Question about TDD/Baudot/Deaf


#1

I see that Asterisk has a mode setting for Telecommunications Device for the Deaf (TDD), which uses the 5-bit Baudot protocol (see EIA/TIA-825 for specs) to allow text communication.

However, I can’t see any info on using this capability in the docs or in this forum. Does anyone have experience with this? Is there a character recognition and generation engine somewhere in Asterisk? Is it dependent on certain hardware? I see filenames with ‘tdd’ and ‘baudot’, but I’m not geeky enough to understand how they work.

One issue with VoIP is that the standard codecs can degrade TDD performance, causing lost or incorrect characters. This issue has been at the core of several disputes about accessibility laws and regulations, in the US at least. I’d like to see Asterisk avoid this problem, both technically, and more to the point, in how it is documented. Sysadmins need to know how to provide TDD service when needed.

Thanks for any pointers!


#2

Wow! Baudot - the old telex protocol, i haven’t heard that referred to for nearly 20 years! I’m amazed it’s still in use. Back in the early 80s i used to know Baudot so well that i could read telex tape (5-level punched paper tape)…

I didn’t even realise Asterisk had TTY/TDD capability, but i’ve just had a quick search through the voip-info wiki - without becoming very much more enlightened.

The zap channel apparently has TTY/TDD support - using the TDD mode AGI command ( voip-info.org/wiki/view/tdd+mode ). This AGI command appears to be hardly documented at all though.

There’s no indication of what TTY/TDD support does, or why it’s even necessary - as it only works with zap channels (i.e., POTS phone lines) - however, there is some vague implication that it may be possible to connect a TDD to an Asterisk zap channel and send the message via a SIP channel. Although whether this message would be sent as a text message over a SIP channel or as modem tones, i couldn’t guess.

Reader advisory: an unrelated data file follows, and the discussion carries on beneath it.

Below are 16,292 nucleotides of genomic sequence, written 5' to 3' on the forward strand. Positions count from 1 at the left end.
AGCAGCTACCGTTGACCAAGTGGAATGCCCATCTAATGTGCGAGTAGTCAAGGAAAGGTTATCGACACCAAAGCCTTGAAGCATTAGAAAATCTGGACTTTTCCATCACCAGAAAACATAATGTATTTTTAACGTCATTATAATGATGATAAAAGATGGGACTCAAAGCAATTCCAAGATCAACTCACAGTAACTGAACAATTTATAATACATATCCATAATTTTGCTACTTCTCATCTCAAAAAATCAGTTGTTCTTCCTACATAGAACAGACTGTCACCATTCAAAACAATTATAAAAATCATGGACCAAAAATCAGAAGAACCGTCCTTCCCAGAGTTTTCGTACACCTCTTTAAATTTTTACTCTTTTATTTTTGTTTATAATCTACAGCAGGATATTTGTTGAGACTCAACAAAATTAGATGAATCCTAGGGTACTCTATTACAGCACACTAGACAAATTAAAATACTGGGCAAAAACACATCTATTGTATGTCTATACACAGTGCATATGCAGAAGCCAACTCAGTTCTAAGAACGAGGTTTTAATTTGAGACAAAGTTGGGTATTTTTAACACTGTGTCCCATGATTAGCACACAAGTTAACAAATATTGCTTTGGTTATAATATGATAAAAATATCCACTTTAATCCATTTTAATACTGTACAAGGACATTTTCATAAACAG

However, looking at the code in tdd.c, it appears to have the ability to decode Baudot. What it does with it then, though, i can’t tell - i’m not a C programmer, but maybe someone else can help with that.

As far as codecs go, the issues would be the same as faxes and modems. I can’t remember what speed the original telexes worked at, although it was quite likely 300 baud, but i’d imagine (hope) that modern ones would work a bit faster than that - probably at least 14.4kbps.

They ought to work ok with the g711 codec, but you can’t expect them to work properly with any of the compressed codecs (e.g., g729, gsm). They would also be susceptible to packet loss - possibly even losing characters. But how much they would be affected by packet loss would depend on a) the speed of the communications device (modem) and b) the quality of the network connection.

Being only a 5-bit character code - Baudot has a much more limited number of possible characters that can be represented than ASCII does. To overcome this limitation, it uses two characters as “shift” codes to nearly double the number of characters that can be encoded. All characters after a figure shift are interpreted as digits or punctuation-type characters and all characters after a letter shift are interpreted as letters.

So, of course, with Baudot, the loss of one single character could render the rest of the message quite unintelligible - if a figure shift or a letter shift character gets lost and the person receiving it doesn’t understand how the letters and the figures correspond. This would make the effect of line quality on intelligibility much more of an issue with TDD than with fax, i guess.